“stressed that entrenchment of abstract linguistic and education rights would be meaningless unless the Constitution included a mechanism which had the mandate and extensive powers required to resolve the conflicts resulting from the implementation of the Charter of Language Rights.” (p. 75)5

Although specific mechanisms were not incorporated in the final version of the Charter, Behiels (2004) describes that education and language rights were exempted from s. 33 (the “notwithstanding clause”)[4] (p. 79-80). As well, s. 24(1) was added to enable individuals to seek court remedy for Charter infringements (Behiels, 2004, p. 79-80), which has facilitated the advancement of minority francophone education rights and education governance achievements through constitutional challenges.

While good law should embody a degree of abstraction to enable courts flexibility in contemporary interpretations, s. 23’s abstract terminology – in particular, “where the number is sufficient to warrant,” “educational facilities,” “public funds,” “regions,” and “primary and secondary school instruction” (Behiels, 2004, p. 71) – was another aspect minority francophone leadership lobbied to change (Behiels, 2004). Perhaps most critical was the French translation of s. 23(3)(b), wherein “facilities” in English was translated more broadly as “établissements”, which implied rights regarding management/governance (Behiels, 2004, p 73-76). This French translation aligned with what minority francophone leaders were seeking, and illustrates why this expectation of the Charter developed and has provided the foundation for constitutional challenges seeking implementation of this clause[5].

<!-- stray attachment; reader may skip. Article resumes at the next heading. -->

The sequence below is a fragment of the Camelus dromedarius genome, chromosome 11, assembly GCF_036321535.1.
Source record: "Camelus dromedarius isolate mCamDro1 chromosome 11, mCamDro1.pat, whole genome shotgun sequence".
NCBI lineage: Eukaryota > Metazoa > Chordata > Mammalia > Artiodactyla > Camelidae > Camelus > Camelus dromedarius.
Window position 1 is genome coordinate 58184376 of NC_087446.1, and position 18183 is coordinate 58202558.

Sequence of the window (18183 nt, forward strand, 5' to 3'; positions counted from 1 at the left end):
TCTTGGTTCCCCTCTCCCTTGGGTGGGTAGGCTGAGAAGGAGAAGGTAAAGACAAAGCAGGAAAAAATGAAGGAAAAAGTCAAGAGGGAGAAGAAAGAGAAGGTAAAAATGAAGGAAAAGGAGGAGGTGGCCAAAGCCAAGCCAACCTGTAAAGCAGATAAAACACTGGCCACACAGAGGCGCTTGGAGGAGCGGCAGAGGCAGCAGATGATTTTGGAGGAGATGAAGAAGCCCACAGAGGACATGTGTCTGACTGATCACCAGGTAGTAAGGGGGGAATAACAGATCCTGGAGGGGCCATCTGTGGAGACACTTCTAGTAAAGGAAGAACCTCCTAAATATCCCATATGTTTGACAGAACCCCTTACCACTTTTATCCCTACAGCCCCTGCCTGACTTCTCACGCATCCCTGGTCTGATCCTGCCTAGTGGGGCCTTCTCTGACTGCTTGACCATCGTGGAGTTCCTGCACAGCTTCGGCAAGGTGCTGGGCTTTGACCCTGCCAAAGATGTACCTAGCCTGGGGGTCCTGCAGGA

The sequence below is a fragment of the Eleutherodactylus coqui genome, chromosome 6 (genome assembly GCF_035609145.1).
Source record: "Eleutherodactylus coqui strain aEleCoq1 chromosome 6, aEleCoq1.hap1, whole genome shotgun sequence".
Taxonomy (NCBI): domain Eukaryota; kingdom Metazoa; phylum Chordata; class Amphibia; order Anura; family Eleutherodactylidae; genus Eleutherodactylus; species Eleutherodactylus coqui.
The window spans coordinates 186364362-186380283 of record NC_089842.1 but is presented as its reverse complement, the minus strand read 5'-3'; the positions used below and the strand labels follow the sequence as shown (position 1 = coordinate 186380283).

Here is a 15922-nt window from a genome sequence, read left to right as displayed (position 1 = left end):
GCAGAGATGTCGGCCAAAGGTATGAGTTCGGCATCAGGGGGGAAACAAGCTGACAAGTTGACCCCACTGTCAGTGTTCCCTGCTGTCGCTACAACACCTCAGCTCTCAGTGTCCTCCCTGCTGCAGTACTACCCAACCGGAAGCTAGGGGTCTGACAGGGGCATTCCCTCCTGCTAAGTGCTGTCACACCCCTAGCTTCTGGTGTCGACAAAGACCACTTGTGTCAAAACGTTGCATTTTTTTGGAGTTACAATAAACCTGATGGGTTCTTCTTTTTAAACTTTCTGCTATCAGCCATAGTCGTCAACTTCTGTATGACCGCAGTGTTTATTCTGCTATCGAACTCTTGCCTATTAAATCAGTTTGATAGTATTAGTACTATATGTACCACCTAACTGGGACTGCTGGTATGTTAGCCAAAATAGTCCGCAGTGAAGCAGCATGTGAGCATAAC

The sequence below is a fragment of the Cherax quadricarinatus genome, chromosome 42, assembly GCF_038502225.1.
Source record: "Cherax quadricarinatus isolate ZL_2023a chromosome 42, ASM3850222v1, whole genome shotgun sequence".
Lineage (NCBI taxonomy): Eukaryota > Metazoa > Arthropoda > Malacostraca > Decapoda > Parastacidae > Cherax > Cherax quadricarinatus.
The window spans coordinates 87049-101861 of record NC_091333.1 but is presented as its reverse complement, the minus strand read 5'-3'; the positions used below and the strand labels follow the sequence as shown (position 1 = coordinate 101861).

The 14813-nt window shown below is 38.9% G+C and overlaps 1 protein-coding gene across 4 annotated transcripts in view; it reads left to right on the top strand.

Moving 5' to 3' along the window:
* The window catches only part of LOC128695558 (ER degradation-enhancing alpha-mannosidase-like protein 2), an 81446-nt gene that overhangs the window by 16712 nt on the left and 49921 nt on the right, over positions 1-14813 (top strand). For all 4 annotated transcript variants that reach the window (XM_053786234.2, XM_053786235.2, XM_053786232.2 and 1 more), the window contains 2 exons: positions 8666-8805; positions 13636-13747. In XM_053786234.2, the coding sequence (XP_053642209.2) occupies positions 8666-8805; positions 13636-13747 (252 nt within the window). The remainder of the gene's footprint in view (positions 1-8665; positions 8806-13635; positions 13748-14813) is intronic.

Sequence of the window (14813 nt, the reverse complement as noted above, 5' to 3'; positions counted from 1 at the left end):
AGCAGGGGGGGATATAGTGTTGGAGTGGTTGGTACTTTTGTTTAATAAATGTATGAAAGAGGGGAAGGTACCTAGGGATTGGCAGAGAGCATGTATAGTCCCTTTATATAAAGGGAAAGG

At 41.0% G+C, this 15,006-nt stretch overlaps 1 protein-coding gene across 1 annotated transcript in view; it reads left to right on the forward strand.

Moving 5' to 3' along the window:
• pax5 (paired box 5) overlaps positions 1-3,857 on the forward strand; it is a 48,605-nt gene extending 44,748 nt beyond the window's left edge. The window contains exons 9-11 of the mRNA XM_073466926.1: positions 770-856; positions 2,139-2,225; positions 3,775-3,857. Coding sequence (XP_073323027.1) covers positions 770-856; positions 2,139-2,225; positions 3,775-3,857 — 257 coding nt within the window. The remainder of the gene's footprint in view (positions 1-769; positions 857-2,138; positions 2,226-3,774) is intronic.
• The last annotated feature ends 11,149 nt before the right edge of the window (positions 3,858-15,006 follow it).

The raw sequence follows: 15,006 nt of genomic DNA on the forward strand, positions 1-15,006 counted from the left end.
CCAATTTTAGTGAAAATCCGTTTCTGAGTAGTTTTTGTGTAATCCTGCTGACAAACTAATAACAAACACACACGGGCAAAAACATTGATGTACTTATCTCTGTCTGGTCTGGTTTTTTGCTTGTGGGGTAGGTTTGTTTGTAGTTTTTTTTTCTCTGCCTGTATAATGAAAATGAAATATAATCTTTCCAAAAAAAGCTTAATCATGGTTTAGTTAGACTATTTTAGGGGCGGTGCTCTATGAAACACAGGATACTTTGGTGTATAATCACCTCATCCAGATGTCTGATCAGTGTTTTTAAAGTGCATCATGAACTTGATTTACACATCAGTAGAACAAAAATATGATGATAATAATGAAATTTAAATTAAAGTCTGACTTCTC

Conclusion

Engagement in micro- and mega-constitutional politics, without having a seat at the negotiations table, spurred the development of a “network of modern, secular francophone minority communities” (Behiels, 2004, p. xxii) whose “strongest weapons were the force and intelligence of their arguments in demonstrating that their concept of Canada coincided with the bilingual and multicultural vision offered Canadians by the Trudeau government” (Behiels, 2004, p. 82), in stark contrast to neo-nationalist Quebecois hegemony. This new collective identity was constituted through processes that reciprocally facilitated the minority francophone community’s indirect influence in shaping the Charter (informed by unique historical experiences and socioeconomic factors), its implementation, and its ensuing interpretations via constitutional court challenges and continued lobbying efforts asserting education and language rights. This process was also critical for developing the capacity for continued engagement and mobilization to protect these hard-won rights and achievements from later threats posed by the Meech Lake Accord (1987) and the Charlottetown Accord (1992).

References

Behiels, M. D. (2004). Canada’s Francophone minority communities Constitutional renewal and the winning of school governance. Montreal & Kingston: McGill-Queen’s University Press.

Denis, W. B. (2006). Francophone education in Saskatchewan: Resisting Anglo-hegemony. In Noonan, D. Hallman, & M. Scharf (Eds.), A history of education in Saskatchewan. Regina, SK: Canadian Plains Research Centre.

Section thirty-three of the Canadian Charter of Rights and Freedoms. (2014, September 25). In Wikipedia. Retrieved October 29, 2014 from http://en.wikipedia.org/wiki/Section_Thirty-three_of_the_Canadian_Charter_of_Rights_and_Freedoms

Footnotes:

[1] Behiels (2004) quotes sfm president Gilberte Proteau: “Support for the yes side would send a clear message that the existing Constitution no longer served the cultural and linguistic needs of either Franco-Manitobans or Québécois” (p 56).

[2] Behiels (2004) explains that, since there would be no referendum on the constitutional amendments, appealing for public support would have been ineffective (p. 81).

[3]“The Association culturelle franco-canadienne de la Saskatchewan reminded the committee of its longstanding court battles with the Ministry of Education and local school boards in Saskatchewan, which made it sceptical of the government’s ambiguous formulation of s. 23 . In its view, the section would remain a dead letter and therefore doubly humiliating for the Fransaskois” (Behiels, 2004, p 71).

[4] S. 33 “allows Parliament or provincial legislatures to override certain portions of the Charter” (Wikipedia, 2014).

[5] Behiels (2004) describes court actions by “minority francophone parents, with support from their respective provincial associations, through the 1980’s” (p. 73).